Select Page

By Dr. Rémi Torrenta, BC Projects Coordinator, Birds Canada

 

Birds Canada is currently seeking new volunteers for our BC Coastal Waterbird Survey and BC Beached Bird Survey. Please take a look at the program information below to see if you can help, or share it with friends and family who may be interested.

 

Coastal Waterbird Survey

 

The results contributed by volunteers with this survey play an important role in species recovery strategies, oil spill response planning, and international research initiatives like the Migratory Shorebird Project. Volunteering for this program involves conducting surveys the second Sunday of each month to count all waterbirds and raptors in your designated survey area. The survey season runs from September to April. People with intermediate to strong birding skills (i.e. who can identify all adult gulls and figure out most juvenile gulls) are best suited for this position. You will need binoculars and/or a scope. To learn more, please visit the program page and explore charts, maps, and an infographic illustrating results from the survey so far!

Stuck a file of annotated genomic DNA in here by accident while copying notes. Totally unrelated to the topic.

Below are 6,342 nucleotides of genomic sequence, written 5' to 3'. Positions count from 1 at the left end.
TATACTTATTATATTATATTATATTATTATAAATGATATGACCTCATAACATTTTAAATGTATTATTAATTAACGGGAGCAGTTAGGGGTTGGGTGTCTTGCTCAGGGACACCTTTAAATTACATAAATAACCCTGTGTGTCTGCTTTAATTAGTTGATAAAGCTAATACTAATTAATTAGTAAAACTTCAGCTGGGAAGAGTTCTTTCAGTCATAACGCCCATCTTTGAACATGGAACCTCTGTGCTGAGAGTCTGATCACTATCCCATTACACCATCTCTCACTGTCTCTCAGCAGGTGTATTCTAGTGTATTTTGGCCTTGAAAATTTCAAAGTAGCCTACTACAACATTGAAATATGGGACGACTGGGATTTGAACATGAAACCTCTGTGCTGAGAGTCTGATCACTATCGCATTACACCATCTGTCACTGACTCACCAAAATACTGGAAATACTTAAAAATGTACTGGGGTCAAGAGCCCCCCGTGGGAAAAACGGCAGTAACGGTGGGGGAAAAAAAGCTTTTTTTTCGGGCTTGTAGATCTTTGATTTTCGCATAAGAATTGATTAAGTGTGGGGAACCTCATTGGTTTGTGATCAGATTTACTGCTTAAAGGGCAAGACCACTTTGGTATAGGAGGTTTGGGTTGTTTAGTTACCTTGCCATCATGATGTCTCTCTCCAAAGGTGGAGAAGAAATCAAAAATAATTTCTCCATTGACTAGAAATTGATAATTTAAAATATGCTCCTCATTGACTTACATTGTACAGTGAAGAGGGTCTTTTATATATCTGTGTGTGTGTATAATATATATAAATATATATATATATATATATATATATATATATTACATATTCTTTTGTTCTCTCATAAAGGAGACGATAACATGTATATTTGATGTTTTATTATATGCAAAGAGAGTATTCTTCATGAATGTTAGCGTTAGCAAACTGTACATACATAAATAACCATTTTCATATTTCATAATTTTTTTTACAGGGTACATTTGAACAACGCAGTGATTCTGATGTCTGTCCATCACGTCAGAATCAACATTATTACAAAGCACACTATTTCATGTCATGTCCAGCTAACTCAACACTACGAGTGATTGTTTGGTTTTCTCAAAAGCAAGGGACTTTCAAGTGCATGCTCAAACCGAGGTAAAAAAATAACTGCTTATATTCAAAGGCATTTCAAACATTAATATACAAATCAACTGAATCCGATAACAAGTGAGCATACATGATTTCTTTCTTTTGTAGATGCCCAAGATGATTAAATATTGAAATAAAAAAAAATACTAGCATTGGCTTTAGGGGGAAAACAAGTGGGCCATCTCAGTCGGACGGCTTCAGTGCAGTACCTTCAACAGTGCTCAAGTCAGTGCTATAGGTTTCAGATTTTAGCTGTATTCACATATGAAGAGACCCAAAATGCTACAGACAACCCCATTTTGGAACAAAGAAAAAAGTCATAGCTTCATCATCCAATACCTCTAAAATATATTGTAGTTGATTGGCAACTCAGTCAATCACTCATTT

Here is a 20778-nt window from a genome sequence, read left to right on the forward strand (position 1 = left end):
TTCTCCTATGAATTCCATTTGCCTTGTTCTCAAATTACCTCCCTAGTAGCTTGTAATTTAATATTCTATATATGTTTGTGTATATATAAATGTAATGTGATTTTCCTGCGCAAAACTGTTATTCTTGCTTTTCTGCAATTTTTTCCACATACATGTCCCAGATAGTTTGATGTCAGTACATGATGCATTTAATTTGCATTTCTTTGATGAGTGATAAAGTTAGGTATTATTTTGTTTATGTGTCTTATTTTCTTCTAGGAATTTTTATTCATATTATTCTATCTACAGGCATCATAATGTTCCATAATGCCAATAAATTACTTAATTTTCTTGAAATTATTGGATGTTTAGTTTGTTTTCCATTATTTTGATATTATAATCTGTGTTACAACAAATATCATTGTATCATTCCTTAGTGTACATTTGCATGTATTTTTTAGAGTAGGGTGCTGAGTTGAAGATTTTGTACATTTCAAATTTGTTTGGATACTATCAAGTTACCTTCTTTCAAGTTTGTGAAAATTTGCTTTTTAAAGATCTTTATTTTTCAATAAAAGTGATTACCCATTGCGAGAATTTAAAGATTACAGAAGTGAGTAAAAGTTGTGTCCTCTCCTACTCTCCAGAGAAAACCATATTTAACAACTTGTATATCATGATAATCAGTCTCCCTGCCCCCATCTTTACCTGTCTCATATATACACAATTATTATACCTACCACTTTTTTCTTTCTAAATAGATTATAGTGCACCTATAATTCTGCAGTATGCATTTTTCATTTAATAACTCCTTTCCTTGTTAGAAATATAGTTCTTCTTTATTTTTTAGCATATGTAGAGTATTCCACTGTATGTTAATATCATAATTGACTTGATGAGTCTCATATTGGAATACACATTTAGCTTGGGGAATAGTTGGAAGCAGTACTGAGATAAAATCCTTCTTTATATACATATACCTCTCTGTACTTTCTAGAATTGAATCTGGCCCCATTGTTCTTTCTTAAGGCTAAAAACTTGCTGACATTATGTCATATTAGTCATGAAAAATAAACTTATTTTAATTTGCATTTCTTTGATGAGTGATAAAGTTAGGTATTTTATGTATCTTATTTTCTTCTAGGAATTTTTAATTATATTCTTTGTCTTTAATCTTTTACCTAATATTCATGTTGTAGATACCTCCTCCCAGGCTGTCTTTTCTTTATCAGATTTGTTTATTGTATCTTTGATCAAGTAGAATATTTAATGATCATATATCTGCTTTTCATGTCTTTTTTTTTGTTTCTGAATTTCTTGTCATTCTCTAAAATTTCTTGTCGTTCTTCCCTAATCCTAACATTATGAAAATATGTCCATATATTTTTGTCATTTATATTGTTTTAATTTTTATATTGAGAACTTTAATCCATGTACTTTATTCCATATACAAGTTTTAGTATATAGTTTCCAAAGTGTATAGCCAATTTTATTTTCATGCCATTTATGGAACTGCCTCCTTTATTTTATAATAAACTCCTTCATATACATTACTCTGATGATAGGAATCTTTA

• Save

American Wigeons and Dunlins Photo: Graham Sorenson

 

Beached Bird Survey

 

Whatever your birding experience level, you can participate in this survey! This program provides crucial baseline information on the causes and rates of seabird mortality. The results give a good indication of marine ecosystem health, and can help scientists detect changes in ocean conditions. Volunteers with this program conduct surveys during the last week of each month to detect, count, and identify any beached (dead) birds. This survey runs year-round. You just need an interest in learning to identify your coastal birds, and be comfortable with handling a dead bird (with provided gloves). To learn more, please visit the program page.

 

How to Get Involved

To participate in either of these surveys, please get in touch with me, Rémi, at rtorrenta AT birdscanada.org.

Thank you for your interest in monitoring the health of our bird populations and coastal waters!

  • Save

Photo: Graham Sorenson

Copy link
Powered by Social Snap